Tip: Another way for students to quantify impact is to consider carbon dioxide equivalent (CO2e) emissions for the items they consume. Your Plan, Your Planet helps students equate activities with CO2e (in pounds). In the example of the milk, the amount thrown out equates to driving a car for a certain number of hours.

A different mini-game has students put groceries in the best location so that they stay fresh and last the longest. As they navigate the freezer, refrigerator, and other kitchen spaces, they get tips about why putting a food item in one place is a good or bad idea. In the other focus areas, students can evaluate water use (like how long of a shower one takes), energy use (like how long lights are left on and how many loads of laundry are washed), and "stuff" (how long you keep and wear clothing items, for example).

All of these tips are relevant today, and students at home right now have a really good opportunity to stop and take a look at how things are used in their own households. Are the lights left on unnecessarily? Are showers efficient? Is food being stored properly?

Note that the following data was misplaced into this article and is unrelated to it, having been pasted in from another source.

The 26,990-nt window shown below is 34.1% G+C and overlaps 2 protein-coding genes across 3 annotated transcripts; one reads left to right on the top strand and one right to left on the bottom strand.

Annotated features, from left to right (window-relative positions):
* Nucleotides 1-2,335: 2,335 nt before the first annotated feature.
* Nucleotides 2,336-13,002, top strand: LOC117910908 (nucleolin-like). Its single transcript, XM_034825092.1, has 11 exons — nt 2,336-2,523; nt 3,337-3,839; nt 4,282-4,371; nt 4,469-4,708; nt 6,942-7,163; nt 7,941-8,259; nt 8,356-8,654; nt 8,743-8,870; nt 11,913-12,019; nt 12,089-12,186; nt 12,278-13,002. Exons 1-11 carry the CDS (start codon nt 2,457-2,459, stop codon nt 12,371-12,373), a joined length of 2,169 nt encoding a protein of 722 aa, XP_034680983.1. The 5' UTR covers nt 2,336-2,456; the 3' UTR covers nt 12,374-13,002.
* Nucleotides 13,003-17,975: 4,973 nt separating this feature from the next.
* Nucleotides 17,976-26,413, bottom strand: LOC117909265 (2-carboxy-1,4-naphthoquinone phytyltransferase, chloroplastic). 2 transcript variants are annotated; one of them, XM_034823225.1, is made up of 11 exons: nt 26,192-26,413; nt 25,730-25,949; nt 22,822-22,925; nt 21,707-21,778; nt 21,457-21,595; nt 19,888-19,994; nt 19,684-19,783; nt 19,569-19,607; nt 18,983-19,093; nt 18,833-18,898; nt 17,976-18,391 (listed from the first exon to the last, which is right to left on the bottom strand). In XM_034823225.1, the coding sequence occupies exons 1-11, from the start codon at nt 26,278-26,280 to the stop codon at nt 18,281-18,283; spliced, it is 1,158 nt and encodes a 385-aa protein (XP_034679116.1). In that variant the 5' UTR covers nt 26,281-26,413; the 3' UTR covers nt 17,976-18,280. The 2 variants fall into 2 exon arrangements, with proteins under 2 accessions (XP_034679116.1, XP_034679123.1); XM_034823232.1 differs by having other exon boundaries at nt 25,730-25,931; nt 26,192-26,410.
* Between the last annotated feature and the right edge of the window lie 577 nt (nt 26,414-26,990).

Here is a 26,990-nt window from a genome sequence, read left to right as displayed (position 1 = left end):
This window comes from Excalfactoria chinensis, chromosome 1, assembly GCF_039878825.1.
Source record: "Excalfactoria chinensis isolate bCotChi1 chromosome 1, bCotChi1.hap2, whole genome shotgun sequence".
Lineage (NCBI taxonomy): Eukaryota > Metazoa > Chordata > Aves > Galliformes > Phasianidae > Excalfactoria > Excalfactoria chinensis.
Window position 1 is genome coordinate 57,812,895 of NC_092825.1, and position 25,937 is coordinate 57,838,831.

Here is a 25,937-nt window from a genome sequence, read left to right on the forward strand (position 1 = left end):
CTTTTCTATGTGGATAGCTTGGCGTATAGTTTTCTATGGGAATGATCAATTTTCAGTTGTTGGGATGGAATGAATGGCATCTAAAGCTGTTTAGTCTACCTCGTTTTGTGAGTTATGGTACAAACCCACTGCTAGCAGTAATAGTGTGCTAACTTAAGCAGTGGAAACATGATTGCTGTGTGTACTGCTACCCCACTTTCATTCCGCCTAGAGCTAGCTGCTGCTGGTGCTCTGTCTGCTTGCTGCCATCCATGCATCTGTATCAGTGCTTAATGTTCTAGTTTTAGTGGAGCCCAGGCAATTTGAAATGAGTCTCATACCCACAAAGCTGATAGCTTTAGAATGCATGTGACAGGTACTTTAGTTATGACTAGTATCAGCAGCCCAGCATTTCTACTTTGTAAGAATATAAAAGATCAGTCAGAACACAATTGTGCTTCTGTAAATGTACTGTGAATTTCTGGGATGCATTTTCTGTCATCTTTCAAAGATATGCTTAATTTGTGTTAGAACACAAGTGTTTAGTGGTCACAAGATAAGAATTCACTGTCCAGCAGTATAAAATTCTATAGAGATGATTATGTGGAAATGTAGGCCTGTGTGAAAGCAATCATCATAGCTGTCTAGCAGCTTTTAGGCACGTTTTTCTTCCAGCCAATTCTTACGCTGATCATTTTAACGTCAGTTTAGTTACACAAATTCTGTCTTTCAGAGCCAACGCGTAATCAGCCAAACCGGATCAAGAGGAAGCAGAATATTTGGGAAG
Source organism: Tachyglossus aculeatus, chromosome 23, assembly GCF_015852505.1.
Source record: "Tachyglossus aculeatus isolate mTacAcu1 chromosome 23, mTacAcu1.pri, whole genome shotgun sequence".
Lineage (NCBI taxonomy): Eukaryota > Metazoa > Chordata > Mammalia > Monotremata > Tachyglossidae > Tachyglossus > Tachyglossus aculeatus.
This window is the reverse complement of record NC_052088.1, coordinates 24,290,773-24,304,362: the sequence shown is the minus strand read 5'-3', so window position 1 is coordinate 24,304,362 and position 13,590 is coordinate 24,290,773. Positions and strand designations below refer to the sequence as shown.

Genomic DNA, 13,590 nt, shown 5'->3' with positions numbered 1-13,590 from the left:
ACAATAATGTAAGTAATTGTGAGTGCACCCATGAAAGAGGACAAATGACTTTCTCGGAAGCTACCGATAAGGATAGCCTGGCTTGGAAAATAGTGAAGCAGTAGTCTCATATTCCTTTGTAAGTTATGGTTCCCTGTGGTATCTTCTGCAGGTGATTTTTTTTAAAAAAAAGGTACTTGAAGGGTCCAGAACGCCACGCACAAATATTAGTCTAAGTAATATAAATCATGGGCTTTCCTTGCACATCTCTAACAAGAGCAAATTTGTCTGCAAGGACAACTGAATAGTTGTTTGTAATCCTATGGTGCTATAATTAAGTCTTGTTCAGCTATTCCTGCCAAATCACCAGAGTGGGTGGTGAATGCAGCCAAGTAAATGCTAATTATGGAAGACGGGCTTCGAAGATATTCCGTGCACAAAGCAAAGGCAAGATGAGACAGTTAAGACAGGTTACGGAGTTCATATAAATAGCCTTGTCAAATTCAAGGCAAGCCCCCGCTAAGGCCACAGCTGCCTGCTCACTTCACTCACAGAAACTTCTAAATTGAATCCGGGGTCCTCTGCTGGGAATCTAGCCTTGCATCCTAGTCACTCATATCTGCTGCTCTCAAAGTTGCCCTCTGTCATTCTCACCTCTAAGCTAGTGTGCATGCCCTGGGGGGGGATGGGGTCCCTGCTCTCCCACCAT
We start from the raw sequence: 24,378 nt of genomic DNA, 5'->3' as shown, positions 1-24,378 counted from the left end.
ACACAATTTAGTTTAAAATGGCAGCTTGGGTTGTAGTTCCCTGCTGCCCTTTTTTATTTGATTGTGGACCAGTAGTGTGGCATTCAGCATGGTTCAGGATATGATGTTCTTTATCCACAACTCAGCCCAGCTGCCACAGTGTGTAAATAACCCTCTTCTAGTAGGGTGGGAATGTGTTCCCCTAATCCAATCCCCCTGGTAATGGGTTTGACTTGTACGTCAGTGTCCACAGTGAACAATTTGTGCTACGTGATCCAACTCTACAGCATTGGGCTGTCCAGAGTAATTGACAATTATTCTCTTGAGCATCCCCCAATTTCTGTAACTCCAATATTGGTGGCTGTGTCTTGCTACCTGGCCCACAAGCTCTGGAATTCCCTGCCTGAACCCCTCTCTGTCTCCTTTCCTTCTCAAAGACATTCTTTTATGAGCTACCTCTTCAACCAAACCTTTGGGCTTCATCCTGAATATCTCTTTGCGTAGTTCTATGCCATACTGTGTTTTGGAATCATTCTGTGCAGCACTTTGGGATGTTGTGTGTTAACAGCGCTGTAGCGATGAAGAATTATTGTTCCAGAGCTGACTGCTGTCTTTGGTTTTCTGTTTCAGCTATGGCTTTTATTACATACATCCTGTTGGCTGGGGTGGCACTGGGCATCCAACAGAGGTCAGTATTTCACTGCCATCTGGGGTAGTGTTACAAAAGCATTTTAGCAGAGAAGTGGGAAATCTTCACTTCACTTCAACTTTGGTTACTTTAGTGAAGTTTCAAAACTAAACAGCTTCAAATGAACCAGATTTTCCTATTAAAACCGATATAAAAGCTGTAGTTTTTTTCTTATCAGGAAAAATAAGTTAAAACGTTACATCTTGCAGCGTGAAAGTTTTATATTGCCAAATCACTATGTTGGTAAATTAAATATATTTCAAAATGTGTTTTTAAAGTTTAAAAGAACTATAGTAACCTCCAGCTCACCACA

Lessons for Remote Learning

Two screenshots of sustainability themed project summary pages on the website ScienceBuddies.org

Science Buddies has two lessons for use with Your Plan, Your Planet. These lessons can work well for teachers working with students in remote learning settings.

These free, NGSS-aligned Lesson Plans help educators engage students with questions related to sustainability, personal impact, the idea of a circular economy, and what it means to have an ecological footprint.

Note: The lessons were developed with specific alignment for elementary and middle school educators, but both lessons can be adapted for use with students in other grades.

How much difference can a single student or household make when it comes to reducing consumption and waste of water, food, energy, and stuff? Students doing these activities and using Your Plan, Your Planet to explore will see that individual contributions quickly add up to make measurable change!

These resources from Google's Teacher Center can help you become familiar with Your Plan, Your Planet and build your own lessons:

How much difference can a single student or household make when it comes to reducing consumption and waste of water, food, energy, and stuff? Students doing these activities and using Your Plan, Your Planet to explore will see that individual contributions quickly add up to make measurable change!

Tip: For inspiration about using Google's Your Plan, Your Planet and the related sustainability lessons from Science Buddies, see this teacher's story: Sustainability Lessons Help Make Environmental Awareness Real.

Science Buddies is proud to partner with Google in sharing guided lessons for Your Plan, Your Planet with educators to support and encourage conversations with students about sustainability.